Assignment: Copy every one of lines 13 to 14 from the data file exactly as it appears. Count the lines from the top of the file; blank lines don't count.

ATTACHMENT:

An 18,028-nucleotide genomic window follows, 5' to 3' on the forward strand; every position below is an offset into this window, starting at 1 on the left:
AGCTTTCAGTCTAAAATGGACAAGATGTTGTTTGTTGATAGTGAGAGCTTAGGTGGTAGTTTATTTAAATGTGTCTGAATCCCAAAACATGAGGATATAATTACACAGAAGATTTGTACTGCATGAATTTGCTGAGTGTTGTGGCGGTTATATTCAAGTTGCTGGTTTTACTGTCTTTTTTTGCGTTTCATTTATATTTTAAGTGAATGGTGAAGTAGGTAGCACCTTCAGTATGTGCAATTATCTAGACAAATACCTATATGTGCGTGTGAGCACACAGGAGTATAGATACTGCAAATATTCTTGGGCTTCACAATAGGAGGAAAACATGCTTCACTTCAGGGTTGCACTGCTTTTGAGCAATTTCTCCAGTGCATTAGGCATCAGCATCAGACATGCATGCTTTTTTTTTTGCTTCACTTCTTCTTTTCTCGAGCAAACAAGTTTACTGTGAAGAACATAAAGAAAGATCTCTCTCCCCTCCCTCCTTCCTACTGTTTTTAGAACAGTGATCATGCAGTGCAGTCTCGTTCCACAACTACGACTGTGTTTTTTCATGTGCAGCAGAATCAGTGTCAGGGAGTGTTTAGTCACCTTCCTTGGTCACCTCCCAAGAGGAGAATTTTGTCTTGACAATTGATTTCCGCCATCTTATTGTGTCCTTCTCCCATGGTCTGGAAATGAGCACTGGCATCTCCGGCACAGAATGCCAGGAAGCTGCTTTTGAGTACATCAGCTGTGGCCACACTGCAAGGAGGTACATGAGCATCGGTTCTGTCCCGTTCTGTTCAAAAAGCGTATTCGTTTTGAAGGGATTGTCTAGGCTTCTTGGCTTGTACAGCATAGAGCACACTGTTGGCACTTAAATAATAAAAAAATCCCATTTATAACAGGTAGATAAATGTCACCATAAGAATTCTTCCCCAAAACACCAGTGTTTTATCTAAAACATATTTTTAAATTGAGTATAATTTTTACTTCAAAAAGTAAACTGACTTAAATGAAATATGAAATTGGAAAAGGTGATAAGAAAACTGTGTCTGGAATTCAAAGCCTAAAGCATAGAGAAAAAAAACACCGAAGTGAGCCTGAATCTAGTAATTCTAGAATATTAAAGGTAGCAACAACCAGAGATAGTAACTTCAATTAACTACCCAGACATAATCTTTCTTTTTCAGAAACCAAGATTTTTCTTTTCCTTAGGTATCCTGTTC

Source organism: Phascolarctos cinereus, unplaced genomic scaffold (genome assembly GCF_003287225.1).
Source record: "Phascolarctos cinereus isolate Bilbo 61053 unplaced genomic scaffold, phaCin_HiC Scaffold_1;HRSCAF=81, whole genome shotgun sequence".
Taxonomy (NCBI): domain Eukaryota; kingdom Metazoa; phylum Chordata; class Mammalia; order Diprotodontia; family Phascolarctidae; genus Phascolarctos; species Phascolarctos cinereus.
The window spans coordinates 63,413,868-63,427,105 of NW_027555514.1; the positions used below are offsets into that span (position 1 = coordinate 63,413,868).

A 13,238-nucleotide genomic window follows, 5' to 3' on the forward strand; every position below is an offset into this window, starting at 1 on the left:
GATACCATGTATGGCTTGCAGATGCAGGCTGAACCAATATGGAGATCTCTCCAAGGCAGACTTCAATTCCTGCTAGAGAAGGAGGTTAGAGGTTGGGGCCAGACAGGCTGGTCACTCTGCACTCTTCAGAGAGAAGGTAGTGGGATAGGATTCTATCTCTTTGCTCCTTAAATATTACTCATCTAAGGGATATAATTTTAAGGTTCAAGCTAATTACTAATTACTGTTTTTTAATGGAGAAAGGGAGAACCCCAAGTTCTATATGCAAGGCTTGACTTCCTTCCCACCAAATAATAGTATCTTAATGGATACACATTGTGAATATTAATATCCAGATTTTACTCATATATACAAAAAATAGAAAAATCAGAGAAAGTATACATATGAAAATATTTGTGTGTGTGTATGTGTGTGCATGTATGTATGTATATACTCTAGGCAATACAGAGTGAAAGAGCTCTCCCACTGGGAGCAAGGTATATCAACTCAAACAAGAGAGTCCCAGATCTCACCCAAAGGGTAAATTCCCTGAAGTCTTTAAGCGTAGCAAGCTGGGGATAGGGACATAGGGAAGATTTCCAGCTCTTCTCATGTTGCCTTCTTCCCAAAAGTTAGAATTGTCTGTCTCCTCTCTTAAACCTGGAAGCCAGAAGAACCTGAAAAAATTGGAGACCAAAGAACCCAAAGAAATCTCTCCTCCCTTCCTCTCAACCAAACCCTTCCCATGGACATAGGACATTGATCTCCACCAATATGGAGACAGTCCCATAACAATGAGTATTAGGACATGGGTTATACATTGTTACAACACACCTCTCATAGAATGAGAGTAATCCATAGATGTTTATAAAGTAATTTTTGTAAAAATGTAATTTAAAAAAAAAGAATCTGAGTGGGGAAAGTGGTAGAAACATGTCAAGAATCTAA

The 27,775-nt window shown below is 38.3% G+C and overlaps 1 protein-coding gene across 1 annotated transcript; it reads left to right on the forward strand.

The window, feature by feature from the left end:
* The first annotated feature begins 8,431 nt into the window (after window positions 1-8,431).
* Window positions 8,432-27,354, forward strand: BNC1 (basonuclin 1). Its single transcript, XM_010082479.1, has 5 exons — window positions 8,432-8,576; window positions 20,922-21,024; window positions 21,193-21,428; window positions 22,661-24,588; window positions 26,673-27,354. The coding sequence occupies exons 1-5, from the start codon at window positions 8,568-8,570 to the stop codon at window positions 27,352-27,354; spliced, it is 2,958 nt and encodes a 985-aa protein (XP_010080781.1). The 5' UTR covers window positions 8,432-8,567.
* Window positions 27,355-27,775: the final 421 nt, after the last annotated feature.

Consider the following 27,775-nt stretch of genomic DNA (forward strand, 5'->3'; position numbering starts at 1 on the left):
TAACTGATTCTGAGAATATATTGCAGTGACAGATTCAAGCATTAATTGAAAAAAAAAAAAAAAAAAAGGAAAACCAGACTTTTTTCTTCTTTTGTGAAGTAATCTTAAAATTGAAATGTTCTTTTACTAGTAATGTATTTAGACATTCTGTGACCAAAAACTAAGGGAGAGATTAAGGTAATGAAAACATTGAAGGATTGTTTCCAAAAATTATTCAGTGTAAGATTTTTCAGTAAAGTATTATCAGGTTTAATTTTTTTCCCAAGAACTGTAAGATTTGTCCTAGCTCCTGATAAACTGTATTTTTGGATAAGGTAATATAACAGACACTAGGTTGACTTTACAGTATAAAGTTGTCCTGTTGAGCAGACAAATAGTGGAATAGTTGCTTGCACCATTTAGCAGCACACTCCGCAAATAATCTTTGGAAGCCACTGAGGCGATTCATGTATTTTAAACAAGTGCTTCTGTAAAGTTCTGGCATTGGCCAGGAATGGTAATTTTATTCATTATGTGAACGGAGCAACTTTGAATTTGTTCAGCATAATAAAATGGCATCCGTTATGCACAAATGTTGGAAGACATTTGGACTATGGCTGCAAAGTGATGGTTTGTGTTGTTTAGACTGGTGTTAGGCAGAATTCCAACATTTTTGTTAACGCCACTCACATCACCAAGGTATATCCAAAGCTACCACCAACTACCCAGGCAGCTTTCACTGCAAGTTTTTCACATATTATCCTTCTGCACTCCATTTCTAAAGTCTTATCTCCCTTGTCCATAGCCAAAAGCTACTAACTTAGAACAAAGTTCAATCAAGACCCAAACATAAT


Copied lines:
* Window positions 27,355-27,775: the final 421 nt, after the last annotated feature.

Consider the following 27,775-nt stretch of genomic DNA (forward strand, 5'->3'; position numbering starts at 1 on the left):